Partners: Neil Boonham (Fera), Kennedy (Worcester), Tracey (Hertfordshire)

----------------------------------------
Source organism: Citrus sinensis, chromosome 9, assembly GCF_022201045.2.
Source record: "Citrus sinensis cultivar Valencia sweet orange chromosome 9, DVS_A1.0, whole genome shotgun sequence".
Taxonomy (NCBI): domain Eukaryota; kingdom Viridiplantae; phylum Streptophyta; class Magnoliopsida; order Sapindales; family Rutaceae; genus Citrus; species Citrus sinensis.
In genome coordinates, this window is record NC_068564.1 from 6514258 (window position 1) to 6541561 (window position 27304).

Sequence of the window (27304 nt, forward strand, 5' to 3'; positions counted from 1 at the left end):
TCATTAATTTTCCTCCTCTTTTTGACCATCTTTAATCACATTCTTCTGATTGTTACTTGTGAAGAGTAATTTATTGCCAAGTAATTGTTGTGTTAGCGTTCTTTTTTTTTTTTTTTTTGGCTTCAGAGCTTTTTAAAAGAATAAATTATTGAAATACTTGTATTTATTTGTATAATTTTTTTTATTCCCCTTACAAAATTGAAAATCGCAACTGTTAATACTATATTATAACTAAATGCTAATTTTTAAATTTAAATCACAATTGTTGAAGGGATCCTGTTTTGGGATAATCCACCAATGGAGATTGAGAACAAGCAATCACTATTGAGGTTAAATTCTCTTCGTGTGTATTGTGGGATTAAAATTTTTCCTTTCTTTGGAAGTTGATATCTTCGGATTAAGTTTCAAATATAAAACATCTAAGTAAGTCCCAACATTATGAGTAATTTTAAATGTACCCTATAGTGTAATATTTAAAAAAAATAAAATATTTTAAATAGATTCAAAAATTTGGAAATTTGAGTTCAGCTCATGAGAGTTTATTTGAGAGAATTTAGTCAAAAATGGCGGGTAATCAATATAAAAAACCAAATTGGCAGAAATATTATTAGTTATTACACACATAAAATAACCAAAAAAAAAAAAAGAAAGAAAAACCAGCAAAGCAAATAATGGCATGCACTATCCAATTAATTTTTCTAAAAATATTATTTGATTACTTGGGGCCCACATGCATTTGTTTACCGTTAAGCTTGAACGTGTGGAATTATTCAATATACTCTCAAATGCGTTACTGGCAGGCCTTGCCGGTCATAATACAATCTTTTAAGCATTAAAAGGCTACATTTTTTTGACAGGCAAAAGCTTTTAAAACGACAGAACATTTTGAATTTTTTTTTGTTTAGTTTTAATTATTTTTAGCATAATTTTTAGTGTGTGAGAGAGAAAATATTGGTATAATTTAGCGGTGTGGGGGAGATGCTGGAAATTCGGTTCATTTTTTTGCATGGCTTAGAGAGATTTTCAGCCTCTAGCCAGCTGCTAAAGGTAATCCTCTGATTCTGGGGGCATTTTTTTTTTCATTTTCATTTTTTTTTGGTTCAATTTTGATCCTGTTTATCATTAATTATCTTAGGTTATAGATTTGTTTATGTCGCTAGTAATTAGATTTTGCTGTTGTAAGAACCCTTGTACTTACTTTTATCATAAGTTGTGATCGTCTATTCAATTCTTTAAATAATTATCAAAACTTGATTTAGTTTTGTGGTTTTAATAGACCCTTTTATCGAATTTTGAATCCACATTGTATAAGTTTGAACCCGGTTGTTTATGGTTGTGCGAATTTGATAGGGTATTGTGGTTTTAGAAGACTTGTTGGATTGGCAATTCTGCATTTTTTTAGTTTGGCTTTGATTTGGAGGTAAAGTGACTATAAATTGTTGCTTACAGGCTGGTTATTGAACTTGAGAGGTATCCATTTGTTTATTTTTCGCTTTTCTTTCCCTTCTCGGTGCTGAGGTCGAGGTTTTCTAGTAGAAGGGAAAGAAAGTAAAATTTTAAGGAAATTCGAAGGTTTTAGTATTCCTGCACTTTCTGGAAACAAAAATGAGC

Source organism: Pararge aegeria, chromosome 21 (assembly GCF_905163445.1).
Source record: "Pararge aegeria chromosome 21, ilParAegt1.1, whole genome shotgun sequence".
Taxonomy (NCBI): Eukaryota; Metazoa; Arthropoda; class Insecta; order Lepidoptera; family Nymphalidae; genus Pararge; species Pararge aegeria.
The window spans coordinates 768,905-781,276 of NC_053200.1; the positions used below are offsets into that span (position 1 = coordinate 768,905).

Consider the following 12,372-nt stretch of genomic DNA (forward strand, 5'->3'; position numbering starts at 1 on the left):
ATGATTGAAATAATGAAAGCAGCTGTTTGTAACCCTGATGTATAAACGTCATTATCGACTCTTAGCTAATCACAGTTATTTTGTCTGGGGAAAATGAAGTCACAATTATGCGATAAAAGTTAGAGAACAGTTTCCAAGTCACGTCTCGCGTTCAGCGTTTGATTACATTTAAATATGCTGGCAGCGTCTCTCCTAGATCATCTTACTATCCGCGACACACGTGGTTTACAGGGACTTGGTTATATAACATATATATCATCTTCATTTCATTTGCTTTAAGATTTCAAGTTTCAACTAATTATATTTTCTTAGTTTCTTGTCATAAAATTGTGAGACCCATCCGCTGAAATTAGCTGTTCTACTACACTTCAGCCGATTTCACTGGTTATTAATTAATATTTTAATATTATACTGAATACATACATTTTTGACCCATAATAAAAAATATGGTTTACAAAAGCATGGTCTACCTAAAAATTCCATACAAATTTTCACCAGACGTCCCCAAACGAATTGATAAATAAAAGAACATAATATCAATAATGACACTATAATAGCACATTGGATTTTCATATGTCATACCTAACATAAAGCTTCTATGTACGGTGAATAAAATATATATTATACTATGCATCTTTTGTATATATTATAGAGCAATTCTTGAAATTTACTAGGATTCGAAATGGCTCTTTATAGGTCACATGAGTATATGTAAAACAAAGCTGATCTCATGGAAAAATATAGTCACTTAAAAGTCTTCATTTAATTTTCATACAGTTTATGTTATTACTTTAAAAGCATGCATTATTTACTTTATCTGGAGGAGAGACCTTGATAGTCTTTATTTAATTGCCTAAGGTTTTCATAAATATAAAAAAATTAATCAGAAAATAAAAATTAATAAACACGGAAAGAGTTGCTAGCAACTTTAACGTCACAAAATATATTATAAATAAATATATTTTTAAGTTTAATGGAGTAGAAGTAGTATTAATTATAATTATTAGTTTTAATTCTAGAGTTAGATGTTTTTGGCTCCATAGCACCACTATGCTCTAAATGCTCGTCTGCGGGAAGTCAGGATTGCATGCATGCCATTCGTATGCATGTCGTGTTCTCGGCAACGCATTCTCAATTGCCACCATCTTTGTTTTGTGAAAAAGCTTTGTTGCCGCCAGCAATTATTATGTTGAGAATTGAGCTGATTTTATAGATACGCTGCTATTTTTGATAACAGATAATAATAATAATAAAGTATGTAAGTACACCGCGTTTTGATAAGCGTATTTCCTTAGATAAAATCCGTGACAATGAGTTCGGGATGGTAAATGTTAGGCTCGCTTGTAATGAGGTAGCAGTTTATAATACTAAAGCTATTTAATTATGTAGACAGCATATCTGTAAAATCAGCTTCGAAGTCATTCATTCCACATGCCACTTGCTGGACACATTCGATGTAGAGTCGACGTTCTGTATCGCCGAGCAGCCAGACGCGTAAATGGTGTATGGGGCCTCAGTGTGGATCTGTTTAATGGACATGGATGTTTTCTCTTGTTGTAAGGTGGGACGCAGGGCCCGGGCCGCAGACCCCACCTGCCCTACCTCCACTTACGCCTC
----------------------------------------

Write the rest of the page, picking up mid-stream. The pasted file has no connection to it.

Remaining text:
We are working towards the development of two approaches to evaluating the airborne movement of pathogens. Both methods have generic applicability for the detection and identification of biological material moving in the air by detecting the pathogen DNA although in this project we are focusing only on fungal pathogens spread by spores. The first method uses a technique known as Next Generation Sequencing (NGS) a method developed to speed up the sequencing of the human genome, ultimately with the aim of generating a genome for 1000USD. We can exploit this method to identify spores being trapped in existing trapping systems such as those used to monitor pollen and air quality, rather than needing to set up a specific network of traps for quarantine plant pathogens. The aim of this work is to provide information on what pathogens are moving around in the air at any given time to provide early warning of new pathogens that have yet been detected in the UK such that control measures can be taken early. The technique is not targeted and the use of NGS enables us to look for what pathogens are present, rather than looking for a specific target pathogen. The second part of the work is to develop a prototype device that will enable automated and standalone operation in the field. The device will trap spores, perform a sensitive DNA based test on trap contents and wirelessly transfer the data to a database. The prototype device will be based on a sensitive DNA detection method called Loop mediated isothermal AMPlification which means that it can be used to target any pathogen, providing data more quickly and at a lower cost than a manual trapping network.